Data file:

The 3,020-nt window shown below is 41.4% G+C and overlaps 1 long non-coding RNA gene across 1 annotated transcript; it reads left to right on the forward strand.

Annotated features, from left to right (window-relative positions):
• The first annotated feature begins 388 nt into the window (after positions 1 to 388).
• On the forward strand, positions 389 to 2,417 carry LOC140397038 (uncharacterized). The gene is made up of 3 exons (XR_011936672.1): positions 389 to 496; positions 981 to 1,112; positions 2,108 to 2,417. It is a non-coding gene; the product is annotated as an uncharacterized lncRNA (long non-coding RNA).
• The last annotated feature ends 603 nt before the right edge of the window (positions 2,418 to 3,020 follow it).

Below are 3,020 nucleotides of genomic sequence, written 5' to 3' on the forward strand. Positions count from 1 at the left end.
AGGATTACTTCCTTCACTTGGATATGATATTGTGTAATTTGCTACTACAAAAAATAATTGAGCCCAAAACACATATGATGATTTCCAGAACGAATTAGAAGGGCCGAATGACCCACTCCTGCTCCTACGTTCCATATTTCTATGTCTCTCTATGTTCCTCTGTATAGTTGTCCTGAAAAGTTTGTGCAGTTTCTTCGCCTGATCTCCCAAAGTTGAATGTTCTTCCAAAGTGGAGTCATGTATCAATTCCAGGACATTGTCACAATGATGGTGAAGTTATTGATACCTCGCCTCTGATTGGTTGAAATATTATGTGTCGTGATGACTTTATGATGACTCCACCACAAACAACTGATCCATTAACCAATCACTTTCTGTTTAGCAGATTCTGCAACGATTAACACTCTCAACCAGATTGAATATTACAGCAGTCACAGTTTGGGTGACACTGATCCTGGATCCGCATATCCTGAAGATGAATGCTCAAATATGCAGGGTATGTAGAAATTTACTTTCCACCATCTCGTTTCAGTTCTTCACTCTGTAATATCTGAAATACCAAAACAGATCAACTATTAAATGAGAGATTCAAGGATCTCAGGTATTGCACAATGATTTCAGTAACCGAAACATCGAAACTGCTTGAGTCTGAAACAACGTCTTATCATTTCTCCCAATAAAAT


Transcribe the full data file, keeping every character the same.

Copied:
The 3,020-nt window shown below is 41.4% G+C and overlaps 1 long non-coding RNA gene across 1 annotated transcript; it reads left to right on the forward strand.

Annotated features, from left to right (window-relative positions):
• The first annotated feature begins 388 nt into the window (after positions 1 to 388).
• On the forward strand, positions 389 to 2,417 carry LOC140397038 (uncharacterized). The gene is made up of 3 exons (XR_011936672.1): positions 389 to 496; positions 981 to 1,112; positions 2,108 to 2,417. It is a non-coding gene; the product is annotated as an uncharacterized lncRNA (long non-coding RNA).
• The last annotated feature ends 603 nt before the right edge of the window (positions 2,418 to 3,020 follow it).

Below are 3,020 nucleotides of genomic sequence, written 5' to 3' on the forward strand. Positions count from 1 at the left end.
AGGATTACTTCCTTCACTTGGATATGATATTGTGTAATTTGCTACTACAAAAAATAATTGAGCCCAAAACACATATGATGATTTCCAGAACGAATTAGAAGGGCCGAATGACCCACTCCTGCTCCTACGTTCCATATTTCTATGTCTCTCTATGTTCCTCTGTATAGTTGTCCTGAAAAGTTTGTGCAGTTTCTTCGCCTGATCTCCCAAAGTTGAATGTTCTTCCAAAGTGGAGTCATGTATCAATTCCAGGACATTGTCACAATGATGGTGAAGTTATTGATACCTCGCCTCTGATTGGTTGAAATATTATGTGTCGTGATGACTTTATGATGACTCCACCACAAACAACTGATCCATTAACCAATCACTTTCTGTTTAGCAGATTCTGCAACGATTAACACTCTCAACCAGATTGAATATTACAGCAGTCACAGTTTGGGTGACACTGATCCTGGATCCGCATATCCTGAAGATGAATGCTCAAATATGCAGGGTATGTAGAAATTTACTTTCCACCATCTCGTTTCAGTTCTTCACTCTGTAATATCTGAAATACCAAAACAGATCAACTATTAAATGAGAGATTCAAGGATCTCAGGTATTGCACAATGATTTCAGTAACCGAAACATCGAAACTGCTTGAGTCTGAAACAACGTCTTATCATTTCTCCCAATAAAAT